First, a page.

11. The counsel further referred to the Section 28(h) of the Land Registration Act, 2012 which is to the effect that;
“all registered land is subject to the overriding interests of rights acquired or in process of being acquired by virtue of any written law relating to the limitation of actions or by prescription.”
12. The counsel relies on the case of Ramco Investments Ltd VS In Drive In Theatre Ltd  eKLR where the court quoted with approval the case of Mbira Vs Gachuhi (2002) 1 EALR 137 and held thus;
“ … a person who seeks to acquire title to land by the method of adverse possession for the applicable statutory period, must prove non permissive or non-consensual actual, open , notorious, exclusive and adverse use by him or those under whom he claims for the statutory prescribed period without interruption …”
13. The counsel also relies on the case of Hosea Vs Njiru and others (1974) EA 526, where it was held that;
“on payment of purchase price by a purchaser in occupation his occupation becomes adverse to that of the vendor”
14. In light of the foregoing, the counsel submitted, the Plaintiff produced all the necessary documents including sale agreements dated 6/5/1976 to confirm that he bought LR No. 13216 from the first Defendant. The counsel went on to submit that the first Defendant is the registered proprietor of leasehold title in LR No. 13216 as is evidenced by the copy of grant produced by the Plaintiff. The counsel further submitted that the Plaintiff has been in continuous undisturbed occupation of the suit land.
15. The counsel further submitted that the grant for LR no. 13216 which is the subject of these proceedings is in the name of Tito Ndiku and that the agreement of sale is signed by the said Tito Ndiku while the person challenging the Plaintiff’s case has always been John Nthiwa Ndiku.
16. Lastly the counsel submitted that the Plaintiff has proved his case on a balance of probabilities and urged the court to enter judgment in his favour.
17. On the other hand, the counsel for the Defendants submitted that the Plaintiff’s evidence in court contradicted his affidavit sworn on 16/3/1999. The counsel went on to submit that it is clear that the Plaintiff all along knew that Tito Ndiku and John Nthiwa is one and the same person. The counsel pointed out that the contradictions are material to the Plaintiff’s claim and greatly erode the credibility of his evidence. The counsel ended his submissions by taking the court through the law of adverse possession. The counsel relies on the case of Gabriel Mbui Vs Mukindia Manyara (1993) eKLR.
18. The law of adverse possession is now settled. The Black’s Law Dictionary, 9th Edition at page 62 defines adverse possession as;
“ the enjoyment of real property with a claim of right when that enjoyment is opposed to another person’s claim and is continuous, hostile, open and notorious.”
19. In Kenya, the prescribed period under the Limitation of Actions Act Chapter 22 for one to acquire legal title over land by way of adverse possession is 12 years. In the case of Ann Itumbi Kiseli Vs James Muriuki Murithi  eKLR, Angote, J had this to say regarding adverse possession;
“To constitute dispossession, the acts must have been done which are in consistent with the enjoyment of the soil by the person entitled for the purpose for which he had a right to use it, thus the term “adverse.”
20. In the case before me, the Plaintiff says that he bought the suit land in 1976 from Tito Ndiku. As earlier on stated in my judgment, the Plaintiff says that he built a house from where he started running a butchery until when he was served with an injunction order dated 8th March, 1999 after John Nthiwa Ndiku lodged a claim against him. In his affidavit in support of the Origination Summons sworn on the 16th March, 1999 the Plaintiff has deposed in paragraph 4 that he entered into the agreement dated 6th May, 1976 with the 2nd Defendant (who is now deceased) in the name of the 1st Defendant.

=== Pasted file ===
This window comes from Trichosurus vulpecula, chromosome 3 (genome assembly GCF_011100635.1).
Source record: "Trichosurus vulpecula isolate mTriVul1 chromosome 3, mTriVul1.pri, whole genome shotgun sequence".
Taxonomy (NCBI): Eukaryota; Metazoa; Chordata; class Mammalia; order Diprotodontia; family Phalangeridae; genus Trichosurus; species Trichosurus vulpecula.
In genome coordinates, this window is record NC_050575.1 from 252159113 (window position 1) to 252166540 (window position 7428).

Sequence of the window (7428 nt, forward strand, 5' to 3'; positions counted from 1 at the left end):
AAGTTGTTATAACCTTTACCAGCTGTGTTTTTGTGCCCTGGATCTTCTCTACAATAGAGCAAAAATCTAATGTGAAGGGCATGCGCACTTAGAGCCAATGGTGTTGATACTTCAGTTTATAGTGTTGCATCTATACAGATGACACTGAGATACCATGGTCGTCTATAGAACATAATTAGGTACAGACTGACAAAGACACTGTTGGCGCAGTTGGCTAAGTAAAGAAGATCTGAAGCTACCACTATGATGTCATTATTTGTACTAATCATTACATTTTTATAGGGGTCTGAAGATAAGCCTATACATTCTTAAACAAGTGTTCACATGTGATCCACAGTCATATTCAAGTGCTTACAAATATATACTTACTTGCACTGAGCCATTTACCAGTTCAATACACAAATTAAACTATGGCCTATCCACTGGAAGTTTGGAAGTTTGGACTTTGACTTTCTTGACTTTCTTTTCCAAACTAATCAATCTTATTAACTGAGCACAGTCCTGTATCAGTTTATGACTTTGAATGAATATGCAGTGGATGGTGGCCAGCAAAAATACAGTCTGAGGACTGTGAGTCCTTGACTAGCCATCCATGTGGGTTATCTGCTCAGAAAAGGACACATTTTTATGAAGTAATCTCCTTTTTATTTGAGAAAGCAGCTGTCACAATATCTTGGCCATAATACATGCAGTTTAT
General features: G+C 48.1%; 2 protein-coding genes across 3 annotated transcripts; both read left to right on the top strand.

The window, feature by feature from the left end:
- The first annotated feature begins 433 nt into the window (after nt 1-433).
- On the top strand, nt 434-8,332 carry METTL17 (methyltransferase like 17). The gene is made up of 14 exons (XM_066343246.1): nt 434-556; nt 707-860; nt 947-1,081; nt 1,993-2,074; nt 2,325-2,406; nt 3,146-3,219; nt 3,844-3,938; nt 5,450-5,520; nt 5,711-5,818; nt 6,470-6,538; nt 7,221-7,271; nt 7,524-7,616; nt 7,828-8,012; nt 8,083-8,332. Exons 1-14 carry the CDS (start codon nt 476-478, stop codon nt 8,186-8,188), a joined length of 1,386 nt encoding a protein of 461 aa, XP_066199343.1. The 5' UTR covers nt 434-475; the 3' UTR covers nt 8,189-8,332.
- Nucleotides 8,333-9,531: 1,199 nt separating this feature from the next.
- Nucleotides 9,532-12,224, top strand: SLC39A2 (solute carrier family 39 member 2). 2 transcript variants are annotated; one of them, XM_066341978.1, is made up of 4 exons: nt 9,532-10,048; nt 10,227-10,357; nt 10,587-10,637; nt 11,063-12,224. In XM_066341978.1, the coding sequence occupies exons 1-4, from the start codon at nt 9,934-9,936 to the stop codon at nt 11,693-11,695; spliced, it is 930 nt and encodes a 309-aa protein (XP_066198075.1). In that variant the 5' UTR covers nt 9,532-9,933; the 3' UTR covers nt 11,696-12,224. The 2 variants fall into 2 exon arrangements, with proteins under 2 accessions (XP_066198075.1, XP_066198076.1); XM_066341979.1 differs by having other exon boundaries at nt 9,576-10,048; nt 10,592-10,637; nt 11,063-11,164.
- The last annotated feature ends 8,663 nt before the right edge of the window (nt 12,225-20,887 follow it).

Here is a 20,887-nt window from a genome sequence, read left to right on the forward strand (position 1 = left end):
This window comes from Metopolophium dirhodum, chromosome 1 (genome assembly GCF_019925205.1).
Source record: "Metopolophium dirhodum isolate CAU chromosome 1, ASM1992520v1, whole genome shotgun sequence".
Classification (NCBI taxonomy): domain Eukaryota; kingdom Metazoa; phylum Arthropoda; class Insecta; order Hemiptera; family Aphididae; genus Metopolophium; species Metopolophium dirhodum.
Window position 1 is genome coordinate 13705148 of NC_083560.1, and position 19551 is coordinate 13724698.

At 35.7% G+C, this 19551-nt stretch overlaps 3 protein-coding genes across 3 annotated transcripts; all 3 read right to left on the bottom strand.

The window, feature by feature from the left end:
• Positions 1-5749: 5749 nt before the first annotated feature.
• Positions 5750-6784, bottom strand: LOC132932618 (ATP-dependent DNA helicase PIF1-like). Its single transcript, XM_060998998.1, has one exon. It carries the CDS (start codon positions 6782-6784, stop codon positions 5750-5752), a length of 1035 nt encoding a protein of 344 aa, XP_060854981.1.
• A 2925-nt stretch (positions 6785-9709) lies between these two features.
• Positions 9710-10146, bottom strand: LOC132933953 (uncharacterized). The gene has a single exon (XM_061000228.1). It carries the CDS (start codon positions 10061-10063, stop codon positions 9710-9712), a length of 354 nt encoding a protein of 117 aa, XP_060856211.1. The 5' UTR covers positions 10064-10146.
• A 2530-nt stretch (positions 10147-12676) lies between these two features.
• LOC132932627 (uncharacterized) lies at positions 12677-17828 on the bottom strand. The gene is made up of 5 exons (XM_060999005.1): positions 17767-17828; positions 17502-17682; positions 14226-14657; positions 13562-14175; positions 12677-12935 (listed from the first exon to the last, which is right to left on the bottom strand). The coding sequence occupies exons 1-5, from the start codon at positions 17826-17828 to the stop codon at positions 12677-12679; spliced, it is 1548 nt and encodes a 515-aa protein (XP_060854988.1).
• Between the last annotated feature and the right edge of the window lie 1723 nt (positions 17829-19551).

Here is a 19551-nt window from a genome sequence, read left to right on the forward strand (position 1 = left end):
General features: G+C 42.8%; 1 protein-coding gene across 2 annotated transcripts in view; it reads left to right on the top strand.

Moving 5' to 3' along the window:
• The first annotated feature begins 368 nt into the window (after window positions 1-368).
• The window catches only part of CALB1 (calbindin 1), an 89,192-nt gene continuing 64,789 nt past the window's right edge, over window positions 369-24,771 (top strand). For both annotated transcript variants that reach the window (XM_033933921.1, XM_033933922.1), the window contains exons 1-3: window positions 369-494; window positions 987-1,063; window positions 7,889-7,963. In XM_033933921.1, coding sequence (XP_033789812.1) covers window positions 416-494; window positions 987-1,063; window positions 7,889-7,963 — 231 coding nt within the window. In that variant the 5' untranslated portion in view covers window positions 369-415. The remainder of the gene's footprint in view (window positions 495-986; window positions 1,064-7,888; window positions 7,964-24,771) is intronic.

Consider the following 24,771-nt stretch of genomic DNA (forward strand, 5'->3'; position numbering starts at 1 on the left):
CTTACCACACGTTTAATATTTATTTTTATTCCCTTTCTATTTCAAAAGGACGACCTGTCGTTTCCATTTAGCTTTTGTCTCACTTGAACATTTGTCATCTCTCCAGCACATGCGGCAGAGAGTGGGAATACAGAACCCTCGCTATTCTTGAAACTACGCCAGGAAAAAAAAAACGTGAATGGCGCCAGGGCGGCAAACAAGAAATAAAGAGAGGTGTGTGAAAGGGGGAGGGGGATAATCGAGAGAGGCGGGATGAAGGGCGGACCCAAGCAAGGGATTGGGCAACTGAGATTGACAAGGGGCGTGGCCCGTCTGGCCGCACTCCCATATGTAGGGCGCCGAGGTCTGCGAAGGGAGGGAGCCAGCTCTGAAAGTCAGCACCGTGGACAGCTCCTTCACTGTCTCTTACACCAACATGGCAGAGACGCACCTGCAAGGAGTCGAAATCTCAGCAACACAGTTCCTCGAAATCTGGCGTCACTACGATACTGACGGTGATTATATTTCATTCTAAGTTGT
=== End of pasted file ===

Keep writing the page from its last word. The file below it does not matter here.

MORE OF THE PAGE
21. From the evidence of the first Defendant, It is clear that he says that he never sent his father to sell his land. The Defendant further says that upon learning that the Plaintiff had trespassed upon his land, he complained to the county council in 1999. The Plaintiff has acknowledged that in 1976 when he and the 2nd Defendant entered into sale agreement of the suit land, the grant (PEX No. 1) in the name of Tito Ndiku was not in existence and that it was brought to his attention in 1982.
22. Whereas it is clear from the evidence on record that the second Defendant did not have legal capacity to sell the suit land to the Plaintiff in 1996, for purposes of adverse possession, time began running in 1982 when the Plaintiff became aware of the grant in the name of Tito Ndiku. It stopped running on 8th March, 1999 when he got an order of injunction issued in favour of the Defendant herein. A quick calculation shows that the Plaintiff was in occupation of the premises for a period of about 17 years. The Plaintiff says that during the period in question, he used to run butchery from the suit land. By building and running a butchery since 1976 running up to 1999, it is clear that the Plaintiffs claim against the Defendant was continuous, hostile, open and notorious as there is nothing to show that the Defendant took any step to stop the Plaintiff from running the business. 12 years had elapsed by the time the Defendant moved against the Plaintiff.
23. The upshot of the above is that I am satisfied that the Plaintiff has on a balance of probabilities satisfied this court that he has a cause of action against the Defendants. In the circumstances, I hereby proceed to grant prayers 1 and 2 of the Originating Summons. It is so ordered.
Signed, dated and delivered at Makueni this 28th day of December, 2018.
IN THE PRESENCE OF
Mr. Kyalo holding brief for Mr. F.M Mulwa for the Plaintiff
No appearance for the Defendant
Mr. Kwemboi - Court Assistant
MBOGO C.G, JUDGE